The listing of George Haswani, the owner of HESCO engineering company, sheds more light on financial links between Syria’s regime and the Islamic State of Iraq and the Levant (Isil).

In public, the two belligerents claim to be sworn enemies. Isil has vowed to topple Mr Assad and transform Syria into an Islamic “Caliphate”. But the rise of the jihadist movement has served Mr Assad’s interests by allowing him to pose as an essential bulwark against Islamist terrorism.

Isil fighters captured the oilfields of eastern Syria in 2013. Since then, the regime is believed to have funded the jihadists by purchasing oil from Isil. But those links are understood to extend further than was previously thought. Instead of merely being a customer for Isil’s oil, the regime is understood to be running some oil and gas installations jointly with the terrorist movement.

Mr Haswani’s company, HESCO, operates a gas plant in Tabqa, a town in central Syria which was captured by Isil last August. Officials believe this installation is being run jointly by Isil and personnel from the regime. The gas facility continues to supply areas of Syria controlled by Mr Assad.

Other oil and gas fields in Isil’s hands are thought to be operated by personnel who remain on the payroll of the regime’s oil ministry. The oil is then sold to Mr Assad, who distributes it in areas he controls at relatively low prices, helping him to win the loyalty of local people.

Sometimes, the regime has paid for the oil by supplying Isil-held towns with electricity.

Mr Haswani, a Christian from the town of Yabroud, will be forbidden from visiting any of the EU’s 28 member states from Saturday onwards. Any assets he holds in EU banks will also be frozen.

Philip Hammond, the Foreign Secretary, described Mr Haswani as a “middleman buying oil from Isil on behalf of the regime”.

Mr Hammond added: “This listing gives yet another indication that Assad’s ‘war’ on Isil is a sham and that he supports them financially.”

Oil probably amounted to Isil’s single biggest source of revenue, allowing the movement to achieve financial self sufficiency and avoid dependence upon outside donors. But this could be changing.

Western intelligence services have placed Isil’s oil business under the microscope with the aim of identifying its weaknesses. The goal is to discover the “various points, from upstream to downstream, which might present vulnerabilities,” said a senior US Treasury official.

The studies have concluded that Isil’s refineries are the weakest link. Facilities of this kind have duly become a priority target for US and allied air strikes in Syria. About 200 such installations have been destroyed with “enormously disruptive” consequences for Isil’s finances, said the official.

“We believe there to be a major decrease in their oil revenues from those strikes,” he said. “It’s the reason why we think 2015 will show a substantially reduced set of oil revenues from 2014.”

However, Isil is believed to have adapted its strategy. It now uses smaller and more rudimentary refineries which are harder to target and easier to repair if they are damaged. The movement is also looking for alternative sources of revenue. One possible motive for its decision to loot the ancient city of Nimrud could be to sell priceless antiquities to smugglers.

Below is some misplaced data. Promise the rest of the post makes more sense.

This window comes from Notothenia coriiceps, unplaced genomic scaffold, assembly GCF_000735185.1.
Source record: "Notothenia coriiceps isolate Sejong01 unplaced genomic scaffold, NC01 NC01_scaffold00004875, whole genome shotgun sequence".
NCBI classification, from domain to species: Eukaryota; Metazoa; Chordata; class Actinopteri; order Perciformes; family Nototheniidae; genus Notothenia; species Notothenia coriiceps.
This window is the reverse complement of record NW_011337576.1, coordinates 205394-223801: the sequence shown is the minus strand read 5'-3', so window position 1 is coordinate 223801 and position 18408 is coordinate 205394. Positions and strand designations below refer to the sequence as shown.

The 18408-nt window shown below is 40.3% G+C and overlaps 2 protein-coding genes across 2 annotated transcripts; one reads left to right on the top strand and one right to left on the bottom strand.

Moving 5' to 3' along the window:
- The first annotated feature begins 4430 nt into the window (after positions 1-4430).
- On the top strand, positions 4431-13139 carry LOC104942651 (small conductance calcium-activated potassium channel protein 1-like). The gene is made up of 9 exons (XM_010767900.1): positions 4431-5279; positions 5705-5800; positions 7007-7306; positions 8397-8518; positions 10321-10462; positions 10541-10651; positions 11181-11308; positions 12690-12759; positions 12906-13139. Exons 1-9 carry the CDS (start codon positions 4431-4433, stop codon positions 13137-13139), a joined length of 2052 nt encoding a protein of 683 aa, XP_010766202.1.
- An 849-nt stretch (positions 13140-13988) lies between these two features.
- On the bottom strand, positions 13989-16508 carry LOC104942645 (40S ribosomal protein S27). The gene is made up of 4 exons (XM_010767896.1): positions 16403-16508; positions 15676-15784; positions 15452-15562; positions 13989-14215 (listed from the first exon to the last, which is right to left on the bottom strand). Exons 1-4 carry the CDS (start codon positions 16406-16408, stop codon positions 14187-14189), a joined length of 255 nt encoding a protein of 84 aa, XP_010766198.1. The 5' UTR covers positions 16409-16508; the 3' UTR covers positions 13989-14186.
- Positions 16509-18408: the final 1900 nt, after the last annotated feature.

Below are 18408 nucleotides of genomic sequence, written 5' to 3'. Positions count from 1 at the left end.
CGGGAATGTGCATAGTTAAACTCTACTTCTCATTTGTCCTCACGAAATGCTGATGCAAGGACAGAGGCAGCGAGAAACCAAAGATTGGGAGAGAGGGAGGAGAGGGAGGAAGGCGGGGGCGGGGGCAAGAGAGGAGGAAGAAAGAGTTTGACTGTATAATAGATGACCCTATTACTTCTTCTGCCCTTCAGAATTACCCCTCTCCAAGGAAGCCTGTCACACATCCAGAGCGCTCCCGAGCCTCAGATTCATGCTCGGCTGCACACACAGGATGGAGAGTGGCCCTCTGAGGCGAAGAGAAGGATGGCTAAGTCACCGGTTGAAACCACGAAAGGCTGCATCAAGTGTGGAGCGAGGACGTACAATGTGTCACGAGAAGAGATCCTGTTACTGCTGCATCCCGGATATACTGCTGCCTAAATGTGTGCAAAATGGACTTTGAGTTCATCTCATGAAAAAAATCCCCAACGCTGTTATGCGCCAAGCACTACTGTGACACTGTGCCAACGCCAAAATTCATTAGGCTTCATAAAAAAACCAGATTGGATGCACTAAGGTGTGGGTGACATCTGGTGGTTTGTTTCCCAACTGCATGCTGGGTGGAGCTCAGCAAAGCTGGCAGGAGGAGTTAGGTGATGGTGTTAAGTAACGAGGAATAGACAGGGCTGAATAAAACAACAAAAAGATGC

The addition of Mr Haswani to the sanctions list brings to 55 the number of Syrian companies and individuals singled out for EU counter-measures. Another company added to the list on Saturday is accused of supplying Russian-produced banknotes to the Central Bank of Syria. DK Group is described as transferring the banknotes in cargo aircraft flying from Russia to Damascus via a variety of third countries.

A long trail of blood and tears

March 7, 2015 by Hisham Melham

There is a long trail of blood, tears and causality stretching from that fateful moment when Saddam Hussein decided to invade Iran in September 1980, to the current moment where Qassem Soleimani Iran’s supreme military commander in Syria and Iraq is leading a Shiite campaign to retake Tikrit, Saddam’s birthplace, from the Islamic State of Iraq and Syria (ISIS) the most extreme of Sunni extremists.

For 35 years, Iraqis with a little help from their regional and international ‘friends’ have put Iraq on a steady trajectory towards state collapse and societal fragmentation. Four years after the completion of the American military withdrawal from Iraq, and four years after the beginning of the Syrian popular uprising, the United States finds itself in those two countries being eclipsed by an ascendant Iran acting as the custodian of two sectarian regimes in Baghdad and Damascus, and acquiescing – with the occasional protest- to its sectarian and regional designs. For all of their public claims that they are not cooperating militarily against the Islamic State (ISISI) the U.S. and Iran are surreptitiously fighting alongside the Shiite based regime in Iraq and the Alawite (an offshoot of Shiite Islam) based regime in Syria by leading an international air campaign against their Sunni enemies.